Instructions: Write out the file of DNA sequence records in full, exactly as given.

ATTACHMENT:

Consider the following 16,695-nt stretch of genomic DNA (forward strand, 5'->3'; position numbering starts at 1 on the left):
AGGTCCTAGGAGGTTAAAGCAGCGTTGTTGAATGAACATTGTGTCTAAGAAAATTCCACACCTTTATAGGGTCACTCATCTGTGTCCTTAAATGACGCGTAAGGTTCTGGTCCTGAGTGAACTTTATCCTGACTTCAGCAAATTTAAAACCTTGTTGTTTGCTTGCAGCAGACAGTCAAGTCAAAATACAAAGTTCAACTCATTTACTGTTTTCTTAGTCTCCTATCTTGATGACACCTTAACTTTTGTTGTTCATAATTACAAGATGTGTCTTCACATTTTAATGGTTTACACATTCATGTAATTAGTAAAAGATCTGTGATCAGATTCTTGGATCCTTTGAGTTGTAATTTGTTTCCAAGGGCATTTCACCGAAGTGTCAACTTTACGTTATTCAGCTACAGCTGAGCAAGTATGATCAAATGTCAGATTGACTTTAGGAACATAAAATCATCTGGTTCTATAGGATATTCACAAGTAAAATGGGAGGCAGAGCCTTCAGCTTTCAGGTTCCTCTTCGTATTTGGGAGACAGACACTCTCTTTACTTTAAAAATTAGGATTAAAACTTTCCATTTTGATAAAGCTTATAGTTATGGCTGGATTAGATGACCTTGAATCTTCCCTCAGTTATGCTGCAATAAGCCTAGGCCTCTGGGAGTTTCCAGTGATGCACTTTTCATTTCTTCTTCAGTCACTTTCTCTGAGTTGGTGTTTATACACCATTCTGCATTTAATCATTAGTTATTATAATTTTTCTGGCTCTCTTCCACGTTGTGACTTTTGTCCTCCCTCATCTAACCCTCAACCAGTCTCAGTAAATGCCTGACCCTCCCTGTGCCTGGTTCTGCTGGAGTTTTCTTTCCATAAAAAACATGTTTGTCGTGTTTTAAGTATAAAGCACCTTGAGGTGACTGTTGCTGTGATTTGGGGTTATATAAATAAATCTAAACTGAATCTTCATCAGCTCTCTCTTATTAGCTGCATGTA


Consider the following 16,695-nt stretch of genomic DNA (forward strand, 5'->3'; position numbering starts at 1 on the left):
AGGTCCTAGGAGGTTAAAGCAGCGTTGTTGAATGAACATTGTGTCTAAGAAAATTCCACACCTTTATAGGGTCACTCATCTGTGTCCTTAAATGACGCGTAAGGTTCTGGTCCTGAGTGAACTTTATCCTGACTTCAGCAAATTTAAAACCTTGTTGTTTGCTTGCAGCAGACAGTCAAGTCAAAATACAAAGTTCAACTCATTTACTGTTTTCTTAGTCTCCTATCTTGATGACACCTTAACTTTTGTTGTTCATAATTACAAGATGTGTCTTCACATTTTAATGGTTTACACATTCATGTAATTAGTAAAAGATCTGTGATCAGATTCTTGGATCCTTTGAGTTGTAATTTGTTTCCAAGGGCATTTCACCGAAGTGTCAACTTTACGTTATTCAGCTACAGCTGAGCAAGTATGATCAAATGTCAGATTGACTTTAGGAACATAAAATCATCTGGTTCTATAGGATATTCACAAGTAAAATGGGAGGCAGAGCCTTCAGCTTTCAGGTTCCTCTTCGTATTTGGGAGACAGACACTCTCTTTACTTTAAAAATTAGGATTAAAACTTTCCATTTTGATAAAGCTTATAGTTATGGCTGGATTAGATGACCTTGAATCTTCCCTCAGTTATGCTGCAATAAGCCTAGGCCTCTGGGAGTTTCCAGTGATGCACTTTTCATTTCTTCTTCAGTCACTTTCTCTGAGTTGGTGTTTATACACCATTCTGCATTTAATCATTAGTTATTATAATTTTTCTGGCTCTCTTCCACGTTGTGACTTTTGTCCTCCCTCATCTAACCCTCAACCAGTCTCAGTAAATGCCTGACCCTCCCTGTGCCTGGTTCTGCTGGAGTTTTCTTTCCATAAAAAACATGTTTGTCGTGTTTTAAGTATAAAGCACCTTGAGGTGACTGTTGCTGTGATTTGGGGTTATATAAATAAATCTAAACTGAATCTTCATCAGCTCTCTCTTATTAGCTGCATGTA